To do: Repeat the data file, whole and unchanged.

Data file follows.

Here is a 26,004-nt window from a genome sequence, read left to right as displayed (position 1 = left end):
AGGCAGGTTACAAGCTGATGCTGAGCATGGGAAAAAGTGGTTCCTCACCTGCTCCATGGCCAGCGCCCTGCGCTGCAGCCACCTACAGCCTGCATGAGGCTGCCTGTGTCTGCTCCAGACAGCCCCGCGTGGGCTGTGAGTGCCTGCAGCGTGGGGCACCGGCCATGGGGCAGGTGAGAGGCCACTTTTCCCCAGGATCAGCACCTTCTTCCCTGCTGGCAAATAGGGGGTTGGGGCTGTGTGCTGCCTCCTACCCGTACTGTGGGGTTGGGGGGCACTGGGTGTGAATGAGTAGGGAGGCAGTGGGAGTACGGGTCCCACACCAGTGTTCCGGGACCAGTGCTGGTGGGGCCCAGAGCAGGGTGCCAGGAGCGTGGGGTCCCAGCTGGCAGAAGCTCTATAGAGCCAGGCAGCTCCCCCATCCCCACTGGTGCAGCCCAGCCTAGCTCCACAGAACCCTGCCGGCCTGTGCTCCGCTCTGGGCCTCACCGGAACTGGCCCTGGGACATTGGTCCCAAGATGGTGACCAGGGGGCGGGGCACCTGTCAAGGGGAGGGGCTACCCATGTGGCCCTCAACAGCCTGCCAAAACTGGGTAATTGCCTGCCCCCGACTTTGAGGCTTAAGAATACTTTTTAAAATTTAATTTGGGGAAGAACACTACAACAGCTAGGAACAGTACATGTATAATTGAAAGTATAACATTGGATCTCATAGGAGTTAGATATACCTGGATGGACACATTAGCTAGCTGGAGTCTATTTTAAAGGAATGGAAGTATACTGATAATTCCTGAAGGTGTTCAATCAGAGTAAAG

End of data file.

Here is a 26,004-nt window from a genome sequence, read left to right as displayed (position 1 = left end):
AGGCAGGTTACAAGCTGATGCTGAGCATGGGAAAAAGTGGTTCCTCACCTGCTCCATGGCCAGCGCCCTGCGCTGCAGCCACCTACAGCCTGCATGAGGCTGCCTGTGTCTGCTCCAGACAGCCCCGCGTGGGCTGTGAGTGCCTGCAGCGTGGGGCACCGGCCATGGGGCAGGTGAGAGGCCACTTTTCCCCAGGATCAGCACCTTCTTCCCTGCTGGCAAATAGGGGGTTGGGGCTGTGTGCTGCCTCCTACCCGTACTGTGGGGTTGGGGGGCACTGGGTGTGAATGAGTAGGGAGGCAGTGGGAGTACGGGTCCCACACCAGTGTTCCGGGACCAGTGCTGGTGGGGCCCAGAGCAGGGTGCCAGGAGCGTGGGGTCCCAGCTGGCAGAAGCTCTATAGAGCCAGGCAGCTCCCCCATCCCCACTGGTGCAGCCCAGCCTAGCTCCACAGAACCCTGCCGGCCTGTGCTCCGCTCTGGGCCTCACCGGAACTGGCCCTGGGACATTGGTCCCAAGATGGTGACCAGGGGGCGGGGCACCTGTCAAGGGGAGGGGCTACCCATGTGGCCCTCAACAGCCTGCCAAAACTGGGTAATTGCCTGCCCCCGACTTTGAGGCTTAAGAATACTTTTTAAAATTTAATTTGGGGAAGAACACTACAACAGCTAGGAACAGTACATGTATAATTGAAAGTATAACATTGGATCTCATAGGAGTTAGATATACCTGGATGGACACATTAGCTAGCTGGAGTCTATTTTAAAGGAATGGAAGTATACTGATAATTCCTGAAGGTGTTCAATCAGAGTAAAG